/dev/sda2       209717248  1953525167   871903960    5  Extended
/dev/sda5       795667383   990985589    97659103+  83  Linux
Partition 5 does not start on physical sector boundary.
/dev/sda6       990985653  1953520064   481267206   83  Linux
Partition 6 does not start on physical sector boundary.
/dev/sda7       209719296   600349112   195314908+  83  Linux
/dev/sda8       600352768   795667382    97657307+  83  Linux

Partition table entries are not in disk order

Command (m for help): w
The partition table has been altered!

Calling ioctl() to re-read partition table.
Syncing disks.

Now delete the partition which gives warning using d option in fdisk.

First Command d, then the partition number (mentioned in the warning).

Now write the changes to the disk using w command. It will exit from the fdisk.

Second time access your HDD using sudo fdisk device_name.

Now create a new partition using the free space(previously we have deleted a partition, that will be the free space or unallocated space) using n command in fdisk.

In New partition command don't enter any value for First and Last Sector, just press Enter. it will take the default value.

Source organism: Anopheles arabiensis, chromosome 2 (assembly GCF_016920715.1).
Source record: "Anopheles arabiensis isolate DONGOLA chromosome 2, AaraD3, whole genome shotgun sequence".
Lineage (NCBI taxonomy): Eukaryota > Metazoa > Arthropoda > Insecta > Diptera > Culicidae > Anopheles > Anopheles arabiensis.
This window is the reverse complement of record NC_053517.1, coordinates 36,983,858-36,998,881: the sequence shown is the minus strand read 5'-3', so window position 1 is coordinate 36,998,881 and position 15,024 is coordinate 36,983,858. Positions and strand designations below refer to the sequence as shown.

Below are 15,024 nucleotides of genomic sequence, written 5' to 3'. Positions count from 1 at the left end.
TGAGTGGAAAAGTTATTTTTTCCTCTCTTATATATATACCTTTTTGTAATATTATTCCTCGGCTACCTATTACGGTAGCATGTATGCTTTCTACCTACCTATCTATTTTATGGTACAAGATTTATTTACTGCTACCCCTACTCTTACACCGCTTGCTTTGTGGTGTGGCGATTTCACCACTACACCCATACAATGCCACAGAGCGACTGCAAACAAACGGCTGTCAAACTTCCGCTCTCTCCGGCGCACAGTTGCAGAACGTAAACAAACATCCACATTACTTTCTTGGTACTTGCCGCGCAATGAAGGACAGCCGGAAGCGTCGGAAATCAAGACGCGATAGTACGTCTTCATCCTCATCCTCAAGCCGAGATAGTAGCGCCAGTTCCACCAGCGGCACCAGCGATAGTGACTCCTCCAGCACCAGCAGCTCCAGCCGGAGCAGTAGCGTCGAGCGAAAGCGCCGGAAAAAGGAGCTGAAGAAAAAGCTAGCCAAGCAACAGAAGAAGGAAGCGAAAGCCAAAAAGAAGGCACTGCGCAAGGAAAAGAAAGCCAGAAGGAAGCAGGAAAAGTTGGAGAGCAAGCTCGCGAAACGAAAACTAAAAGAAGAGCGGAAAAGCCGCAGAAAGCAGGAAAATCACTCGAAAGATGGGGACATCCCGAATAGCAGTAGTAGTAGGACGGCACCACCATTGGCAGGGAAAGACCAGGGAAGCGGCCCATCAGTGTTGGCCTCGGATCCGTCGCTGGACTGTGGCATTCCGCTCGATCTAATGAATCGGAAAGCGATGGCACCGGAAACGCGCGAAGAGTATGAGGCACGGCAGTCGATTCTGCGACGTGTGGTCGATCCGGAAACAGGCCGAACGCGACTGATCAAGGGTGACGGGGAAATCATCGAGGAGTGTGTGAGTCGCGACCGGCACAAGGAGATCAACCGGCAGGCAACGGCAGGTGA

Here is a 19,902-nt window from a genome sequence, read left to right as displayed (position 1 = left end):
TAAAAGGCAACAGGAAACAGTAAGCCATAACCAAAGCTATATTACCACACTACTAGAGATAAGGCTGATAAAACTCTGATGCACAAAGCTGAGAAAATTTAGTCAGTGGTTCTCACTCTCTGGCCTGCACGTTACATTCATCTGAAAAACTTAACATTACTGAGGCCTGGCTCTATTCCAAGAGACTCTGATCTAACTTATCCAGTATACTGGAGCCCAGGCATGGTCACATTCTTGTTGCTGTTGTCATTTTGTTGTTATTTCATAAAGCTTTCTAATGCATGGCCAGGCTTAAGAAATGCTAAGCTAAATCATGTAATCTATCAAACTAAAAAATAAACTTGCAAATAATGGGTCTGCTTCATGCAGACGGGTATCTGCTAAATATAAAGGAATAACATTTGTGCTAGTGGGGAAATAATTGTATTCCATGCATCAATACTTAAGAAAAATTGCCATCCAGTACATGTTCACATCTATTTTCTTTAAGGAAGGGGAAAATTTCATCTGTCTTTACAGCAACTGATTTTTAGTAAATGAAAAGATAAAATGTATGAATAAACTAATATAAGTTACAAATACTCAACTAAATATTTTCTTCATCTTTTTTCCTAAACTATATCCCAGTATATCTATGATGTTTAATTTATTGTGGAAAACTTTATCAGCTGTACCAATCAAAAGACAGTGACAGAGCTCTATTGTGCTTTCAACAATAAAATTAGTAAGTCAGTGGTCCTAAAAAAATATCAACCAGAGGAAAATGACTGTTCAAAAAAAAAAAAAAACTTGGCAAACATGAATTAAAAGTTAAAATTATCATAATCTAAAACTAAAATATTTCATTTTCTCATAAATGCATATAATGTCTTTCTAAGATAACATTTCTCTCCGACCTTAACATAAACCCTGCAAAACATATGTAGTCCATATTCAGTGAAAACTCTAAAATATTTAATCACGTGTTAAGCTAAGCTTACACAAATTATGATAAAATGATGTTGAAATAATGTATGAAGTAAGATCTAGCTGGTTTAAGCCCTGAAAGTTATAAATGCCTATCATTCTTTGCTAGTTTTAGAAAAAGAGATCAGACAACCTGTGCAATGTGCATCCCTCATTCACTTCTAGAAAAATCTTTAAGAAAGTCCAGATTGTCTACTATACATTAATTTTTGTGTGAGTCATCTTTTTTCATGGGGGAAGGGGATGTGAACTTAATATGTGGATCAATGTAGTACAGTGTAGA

Now write the changes to the disk using w command. It will exit from the fdisk.

Do the above steps for all the partitions. After finishing this format your newly created partitions, using gparted. (That's what I did worked for me. No warnings in fdisk -l output.)

share|improve this answer

As pointed out by izx:

your hard disk has Advanced Format 4096-byte sectors to which the partition is not perfectly aligned.

The advanced format specification and its impact on user-side hard drive partitioning practices is explained nicely by this article.

To fix this issue you must backup your data and then either:

  1. Resize the erroneously sized partition to the proper size.
  2. Delete the erroneously sized partition and create a new partition of the proper size.

To accomplish this using the graphical hard-drive partitioning software that is called GParted then you can:

  1. Launch the Gparted application with super-user privileges; exercise caution!

    gksudo gparted
    
  2. Select the storage device containing the erroneously sized partition from the pull-down menu in the upper right hand corner of the GParted menu.

  3. Select the erroneously-sized partition by clicking on it in the rectangular partition map.
  4. Now you may choose to delete and create a new partition or you may choose to resize the existing partition. Regardless of your choice you will reach a menu that allows you to set the size of the partition. You must clear the "Round to cylinders" checkbox and set the size of the free space preceding to 1MiB. It will look similar to

GParted - Create new partition.